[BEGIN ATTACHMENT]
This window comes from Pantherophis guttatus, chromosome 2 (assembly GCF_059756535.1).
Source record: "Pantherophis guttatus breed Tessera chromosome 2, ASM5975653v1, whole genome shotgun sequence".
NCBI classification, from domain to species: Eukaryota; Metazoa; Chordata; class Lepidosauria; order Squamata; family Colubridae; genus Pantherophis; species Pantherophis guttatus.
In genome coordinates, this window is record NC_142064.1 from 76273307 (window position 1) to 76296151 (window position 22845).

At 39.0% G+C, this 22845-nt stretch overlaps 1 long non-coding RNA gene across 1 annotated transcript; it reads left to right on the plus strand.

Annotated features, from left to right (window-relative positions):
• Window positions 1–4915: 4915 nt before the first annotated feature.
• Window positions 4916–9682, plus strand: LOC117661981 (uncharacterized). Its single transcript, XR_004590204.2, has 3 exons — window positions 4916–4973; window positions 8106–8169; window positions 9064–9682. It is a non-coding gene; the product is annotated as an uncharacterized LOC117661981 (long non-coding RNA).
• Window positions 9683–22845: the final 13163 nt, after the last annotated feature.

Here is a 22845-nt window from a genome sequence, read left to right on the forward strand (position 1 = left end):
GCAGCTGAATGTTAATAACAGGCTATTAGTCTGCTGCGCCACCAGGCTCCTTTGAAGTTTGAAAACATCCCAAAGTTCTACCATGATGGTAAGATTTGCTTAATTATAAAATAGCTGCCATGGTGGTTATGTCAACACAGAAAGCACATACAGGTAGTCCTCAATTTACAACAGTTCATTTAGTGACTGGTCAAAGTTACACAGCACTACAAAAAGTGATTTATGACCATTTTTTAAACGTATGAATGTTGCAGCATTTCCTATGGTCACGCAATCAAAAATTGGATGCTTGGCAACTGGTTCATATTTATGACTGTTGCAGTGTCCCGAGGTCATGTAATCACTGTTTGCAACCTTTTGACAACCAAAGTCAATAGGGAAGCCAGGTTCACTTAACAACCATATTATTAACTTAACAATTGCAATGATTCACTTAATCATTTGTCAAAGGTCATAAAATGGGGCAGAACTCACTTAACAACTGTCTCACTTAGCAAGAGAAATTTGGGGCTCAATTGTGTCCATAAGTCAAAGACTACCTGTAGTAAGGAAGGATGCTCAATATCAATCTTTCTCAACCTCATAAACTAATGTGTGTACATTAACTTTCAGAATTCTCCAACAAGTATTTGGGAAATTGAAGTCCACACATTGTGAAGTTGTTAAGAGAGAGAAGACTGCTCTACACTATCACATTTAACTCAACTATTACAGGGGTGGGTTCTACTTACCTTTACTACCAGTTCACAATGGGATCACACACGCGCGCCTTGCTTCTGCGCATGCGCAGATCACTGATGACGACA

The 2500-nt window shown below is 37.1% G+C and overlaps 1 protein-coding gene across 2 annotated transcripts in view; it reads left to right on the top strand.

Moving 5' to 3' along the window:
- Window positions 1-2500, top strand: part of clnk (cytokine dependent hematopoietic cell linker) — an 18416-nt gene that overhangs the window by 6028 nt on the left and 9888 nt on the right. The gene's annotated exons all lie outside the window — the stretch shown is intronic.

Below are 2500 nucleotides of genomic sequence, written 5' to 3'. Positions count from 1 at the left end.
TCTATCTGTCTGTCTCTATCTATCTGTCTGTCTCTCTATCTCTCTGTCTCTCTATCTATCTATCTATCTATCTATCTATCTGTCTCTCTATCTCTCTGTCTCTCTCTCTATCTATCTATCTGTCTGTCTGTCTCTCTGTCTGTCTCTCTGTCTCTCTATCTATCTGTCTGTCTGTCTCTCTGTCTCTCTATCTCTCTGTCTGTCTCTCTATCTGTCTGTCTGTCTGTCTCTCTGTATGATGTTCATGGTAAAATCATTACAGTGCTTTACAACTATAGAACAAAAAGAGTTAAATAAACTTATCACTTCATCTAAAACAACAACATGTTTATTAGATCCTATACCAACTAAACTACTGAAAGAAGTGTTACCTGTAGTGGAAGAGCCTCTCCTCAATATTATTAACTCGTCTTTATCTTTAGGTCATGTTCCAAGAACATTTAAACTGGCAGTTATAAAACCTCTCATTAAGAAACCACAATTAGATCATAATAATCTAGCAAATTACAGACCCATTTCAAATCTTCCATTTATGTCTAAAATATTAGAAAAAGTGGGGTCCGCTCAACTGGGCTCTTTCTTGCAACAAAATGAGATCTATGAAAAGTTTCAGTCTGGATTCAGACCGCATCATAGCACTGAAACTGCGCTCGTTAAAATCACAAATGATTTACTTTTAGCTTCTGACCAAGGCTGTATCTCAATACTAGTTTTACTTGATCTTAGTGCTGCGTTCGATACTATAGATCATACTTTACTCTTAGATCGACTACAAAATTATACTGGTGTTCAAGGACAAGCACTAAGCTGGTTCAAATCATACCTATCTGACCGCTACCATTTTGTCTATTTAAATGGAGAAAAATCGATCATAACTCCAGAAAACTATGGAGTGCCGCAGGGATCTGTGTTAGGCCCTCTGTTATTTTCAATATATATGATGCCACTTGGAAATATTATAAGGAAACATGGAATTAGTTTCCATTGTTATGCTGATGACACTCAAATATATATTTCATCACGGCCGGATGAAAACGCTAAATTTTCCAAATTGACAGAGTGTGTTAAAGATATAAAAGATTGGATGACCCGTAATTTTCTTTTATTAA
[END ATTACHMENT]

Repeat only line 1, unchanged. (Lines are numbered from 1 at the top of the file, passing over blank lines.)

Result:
This window comes from Pantherophis guttatus, chromosome 2 (assembly GCF_059756535.1).